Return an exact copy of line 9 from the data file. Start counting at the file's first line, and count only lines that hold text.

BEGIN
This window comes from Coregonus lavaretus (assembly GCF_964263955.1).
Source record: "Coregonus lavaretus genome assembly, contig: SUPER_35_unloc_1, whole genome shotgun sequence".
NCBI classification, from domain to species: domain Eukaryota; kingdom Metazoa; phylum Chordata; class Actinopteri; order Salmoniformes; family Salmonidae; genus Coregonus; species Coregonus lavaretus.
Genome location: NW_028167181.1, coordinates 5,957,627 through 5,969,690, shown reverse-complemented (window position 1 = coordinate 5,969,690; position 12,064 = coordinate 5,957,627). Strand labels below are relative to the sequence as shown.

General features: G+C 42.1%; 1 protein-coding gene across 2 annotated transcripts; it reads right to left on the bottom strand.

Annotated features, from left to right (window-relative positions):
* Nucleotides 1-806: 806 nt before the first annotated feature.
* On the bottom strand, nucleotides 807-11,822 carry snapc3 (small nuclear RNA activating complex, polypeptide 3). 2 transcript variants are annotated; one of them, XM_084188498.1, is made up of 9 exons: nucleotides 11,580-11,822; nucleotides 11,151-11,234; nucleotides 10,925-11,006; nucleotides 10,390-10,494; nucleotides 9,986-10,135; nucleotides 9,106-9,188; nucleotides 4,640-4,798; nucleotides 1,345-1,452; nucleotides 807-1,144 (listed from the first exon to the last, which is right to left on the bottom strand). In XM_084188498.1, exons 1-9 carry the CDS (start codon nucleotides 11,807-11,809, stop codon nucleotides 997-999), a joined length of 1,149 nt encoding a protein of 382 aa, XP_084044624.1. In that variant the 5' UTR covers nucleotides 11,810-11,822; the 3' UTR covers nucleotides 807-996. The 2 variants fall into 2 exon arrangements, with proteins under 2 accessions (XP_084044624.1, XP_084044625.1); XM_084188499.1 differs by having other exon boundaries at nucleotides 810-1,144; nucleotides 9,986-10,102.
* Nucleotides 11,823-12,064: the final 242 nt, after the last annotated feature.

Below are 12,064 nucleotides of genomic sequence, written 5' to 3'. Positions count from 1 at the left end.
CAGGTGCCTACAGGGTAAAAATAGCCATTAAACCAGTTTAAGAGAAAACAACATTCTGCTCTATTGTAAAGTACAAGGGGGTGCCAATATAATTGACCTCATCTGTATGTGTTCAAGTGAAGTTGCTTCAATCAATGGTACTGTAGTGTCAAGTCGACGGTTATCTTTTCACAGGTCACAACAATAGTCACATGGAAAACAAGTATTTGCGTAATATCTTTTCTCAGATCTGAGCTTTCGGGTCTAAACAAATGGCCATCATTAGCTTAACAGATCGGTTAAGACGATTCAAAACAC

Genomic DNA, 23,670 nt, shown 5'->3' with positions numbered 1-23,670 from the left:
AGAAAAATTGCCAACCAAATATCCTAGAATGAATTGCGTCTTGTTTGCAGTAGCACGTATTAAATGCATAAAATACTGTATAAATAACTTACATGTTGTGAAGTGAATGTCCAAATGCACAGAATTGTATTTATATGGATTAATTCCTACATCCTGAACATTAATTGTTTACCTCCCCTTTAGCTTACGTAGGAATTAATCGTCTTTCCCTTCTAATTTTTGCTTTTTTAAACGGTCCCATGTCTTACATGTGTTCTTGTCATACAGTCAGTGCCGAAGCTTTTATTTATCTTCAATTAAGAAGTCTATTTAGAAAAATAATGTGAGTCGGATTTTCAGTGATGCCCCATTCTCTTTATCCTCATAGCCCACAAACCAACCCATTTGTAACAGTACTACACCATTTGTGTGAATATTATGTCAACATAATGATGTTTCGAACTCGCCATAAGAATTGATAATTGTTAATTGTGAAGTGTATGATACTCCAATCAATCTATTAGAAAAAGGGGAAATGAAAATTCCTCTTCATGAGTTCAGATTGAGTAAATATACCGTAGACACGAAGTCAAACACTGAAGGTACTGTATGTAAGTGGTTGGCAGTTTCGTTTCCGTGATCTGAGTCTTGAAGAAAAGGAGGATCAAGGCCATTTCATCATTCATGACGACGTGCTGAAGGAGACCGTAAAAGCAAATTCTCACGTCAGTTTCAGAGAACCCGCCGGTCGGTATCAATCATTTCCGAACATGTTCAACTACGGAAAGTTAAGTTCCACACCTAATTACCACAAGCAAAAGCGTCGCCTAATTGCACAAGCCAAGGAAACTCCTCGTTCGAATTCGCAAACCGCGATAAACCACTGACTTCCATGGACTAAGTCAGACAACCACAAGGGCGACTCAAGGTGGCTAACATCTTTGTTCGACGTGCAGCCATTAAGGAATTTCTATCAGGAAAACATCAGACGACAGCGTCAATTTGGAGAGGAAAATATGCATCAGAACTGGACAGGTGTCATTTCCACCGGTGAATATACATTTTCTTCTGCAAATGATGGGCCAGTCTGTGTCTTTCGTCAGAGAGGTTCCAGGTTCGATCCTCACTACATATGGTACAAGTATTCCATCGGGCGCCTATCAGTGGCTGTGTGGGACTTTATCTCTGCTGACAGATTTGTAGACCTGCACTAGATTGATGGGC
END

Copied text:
* Nucleotides 11,823-12,064: the final 242 nt, after the last annotated feature.